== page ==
Back in fashion: the sidesaddle makes a comeback at the Calgary Stampede
“To me, sidesaddle was the beginning of women’s emancipation.”
Sidesaddle racer, Lee McLean, may have a point.
Back in a time when a woman’s modesty was heavily guarded, the invention of the sidesaddle in the late 1300s protected said virtue, but McLean suggests it also allowed women a certain level of freedom from their daily lives.
“Before we had a saddle that allowed us to wear the skirts and dresses of the time and hook our legs over, be safe, be able to grip up there, we had to stay home, stir a stew pot, embroider,” explained McLean, a sidesaddle racer and enthusiast. “We had to walk on foot, we had to wait for a man to take us in a carriage, you know or off behind him on the back of his horse. Sidesaddle allowed women to go do their own thing.”
Just as fashion comes and goes, however, so too did the sidesaddle. Early into the 20th century, it became more common for women to wear pants or trousers in favour of a dress or skirt. The trend allowed them the ability to comfortably sit astride a horse which then became an acceptable way of riding.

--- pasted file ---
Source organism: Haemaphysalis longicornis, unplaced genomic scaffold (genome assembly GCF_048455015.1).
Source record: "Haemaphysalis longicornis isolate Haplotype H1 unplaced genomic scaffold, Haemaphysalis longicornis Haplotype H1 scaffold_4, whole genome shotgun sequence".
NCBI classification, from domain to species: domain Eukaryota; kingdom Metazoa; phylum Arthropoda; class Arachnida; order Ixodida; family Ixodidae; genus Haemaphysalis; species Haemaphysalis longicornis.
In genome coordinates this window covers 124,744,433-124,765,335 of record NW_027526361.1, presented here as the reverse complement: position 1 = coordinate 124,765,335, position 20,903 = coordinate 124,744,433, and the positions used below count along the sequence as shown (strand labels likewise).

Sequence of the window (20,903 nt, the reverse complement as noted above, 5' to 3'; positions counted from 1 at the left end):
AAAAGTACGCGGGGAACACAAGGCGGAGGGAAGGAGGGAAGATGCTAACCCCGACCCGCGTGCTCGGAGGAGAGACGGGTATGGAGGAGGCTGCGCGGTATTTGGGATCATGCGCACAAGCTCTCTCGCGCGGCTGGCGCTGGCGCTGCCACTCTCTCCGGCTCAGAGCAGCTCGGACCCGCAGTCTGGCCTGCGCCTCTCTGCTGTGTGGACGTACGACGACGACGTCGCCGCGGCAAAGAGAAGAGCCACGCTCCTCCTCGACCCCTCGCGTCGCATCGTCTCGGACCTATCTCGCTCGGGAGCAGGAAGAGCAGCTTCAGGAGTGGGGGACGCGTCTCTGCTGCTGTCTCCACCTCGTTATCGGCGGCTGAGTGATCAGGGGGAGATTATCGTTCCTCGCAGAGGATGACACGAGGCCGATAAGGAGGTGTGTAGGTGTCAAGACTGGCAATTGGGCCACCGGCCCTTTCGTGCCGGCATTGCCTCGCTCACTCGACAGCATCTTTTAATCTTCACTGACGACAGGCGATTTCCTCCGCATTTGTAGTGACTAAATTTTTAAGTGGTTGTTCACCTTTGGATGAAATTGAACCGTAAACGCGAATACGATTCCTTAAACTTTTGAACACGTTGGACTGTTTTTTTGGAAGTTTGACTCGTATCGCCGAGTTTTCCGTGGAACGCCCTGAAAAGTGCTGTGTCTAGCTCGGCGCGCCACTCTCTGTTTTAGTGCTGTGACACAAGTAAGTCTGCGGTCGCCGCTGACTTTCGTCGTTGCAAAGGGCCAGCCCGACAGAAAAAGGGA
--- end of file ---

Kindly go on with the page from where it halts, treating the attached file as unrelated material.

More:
Sidesaddle soon fell out fashion, but for the first time in its 106-year history, the Calgary Stampede will bring back the traditional style of riding by way of a new showcase event.
“We’re talking fast women and pretty horses,” joked McLean.
For two nights only, sidesaddle racing will make its debut at the Greatest Show on Earth.
“I think it’s also the Stampede realizes that there’s something about this that’s you wanna watch it, you wanna follow it,” said McLean. “It’s over fast. The horses are really running. It’s good action.”
Eight women, all from Alberta, will compete in the series of races on the first Saturday and Sunday of the Stampede immediately following the popular chuck wagon races.
“It’s exciting and it’s an opportunity I don’t think I would ever get, especially for us local girls who aren’t competitive barrel racers on the world stage, so it’s a huge honour,” said Cait Boscam, fellow sidesaddle rider and McLean’s daughter.
Like those who taught her to ride sidesaddle, McLean has taught own her daughter to ride astride a horse. She says the opportunity to showcase her passion for sidesaddle at the Stampede will be, in part, a tip of her hat to those women before her who blazed the trail to female independence.
“We live, I think, the best lives women ever had in history right now. I don’t like to think that we forget about all the hardship that women have done and whether that is schooling or medical help. You know women have achieved so much and I look at these women that taught me and they were such serious horsewomen and so brave, and yeah, I want to remember that.”
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